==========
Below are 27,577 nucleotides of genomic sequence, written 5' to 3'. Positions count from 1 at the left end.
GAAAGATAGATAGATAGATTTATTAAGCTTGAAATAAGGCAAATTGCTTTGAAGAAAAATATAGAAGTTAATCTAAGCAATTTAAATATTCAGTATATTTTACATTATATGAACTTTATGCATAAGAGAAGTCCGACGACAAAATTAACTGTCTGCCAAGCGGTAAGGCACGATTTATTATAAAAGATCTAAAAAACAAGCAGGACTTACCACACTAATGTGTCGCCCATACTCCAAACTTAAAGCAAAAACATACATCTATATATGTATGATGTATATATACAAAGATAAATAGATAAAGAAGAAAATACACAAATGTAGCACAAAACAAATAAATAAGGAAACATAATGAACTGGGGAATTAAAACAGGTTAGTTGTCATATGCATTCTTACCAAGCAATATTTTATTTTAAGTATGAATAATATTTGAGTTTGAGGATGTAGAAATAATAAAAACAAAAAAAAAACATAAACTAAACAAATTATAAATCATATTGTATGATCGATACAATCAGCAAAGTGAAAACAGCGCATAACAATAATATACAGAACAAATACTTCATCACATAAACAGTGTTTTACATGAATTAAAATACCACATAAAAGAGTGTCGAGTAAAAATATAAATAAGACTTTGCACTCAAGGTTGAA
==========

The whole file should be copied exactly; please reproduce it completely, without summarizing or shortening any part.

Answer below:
Below are 27,577 nucleotides of genomic sequence, written 5' to 3'. Positions count from 1 at the left end.
GAAAGATAGATAGATAGATTTATTAAGCTTGAAATAAGGCAAATTGCTTTGAAGAAAAATATAGAAGTTAATCTAAGCAATTTAAATATTCAGTATATTTTACATTATATGAACTTTATGCATAAGAGAAGTCCGACGACAAAATTAACTGTCTGCCAAGCGGTAAGGCACGATTTATTATAAAAGATCTAAAAAACAAGCAGGACTTACCACACTAATGTGTCGCCCATACTCCAAACTTAAAGCAAAAACATACATCTATATATGTATGATGTATATATACAAAGATAAATAGATAAAGAAGAAAATACACAAATGTAGCACAAAACAAATAAATAAGGAAACATAATGAACTGGGGAATTAAAACAGGTTAGTTGTCATATGCATTCTTACCAAGCAATATTTTATTTTAAGTATGAATAATATTTGAGTTTGAGGATGTAGAAATAATAAAAACAAAAAAAAAACATAAACTAAACAAATTATAAATCATATTGTATGATCGATACAATCAGCAAAGTGAAAACAGCGCATAACAATAATATACAGAACAAATACTTCATCACATAAACAGTGTTTTACATGAATTAAAATACCACATAAAAGAGTGTCGAGTAAAAATATAAATAAGACTTTGCACTCAAGGTTGAA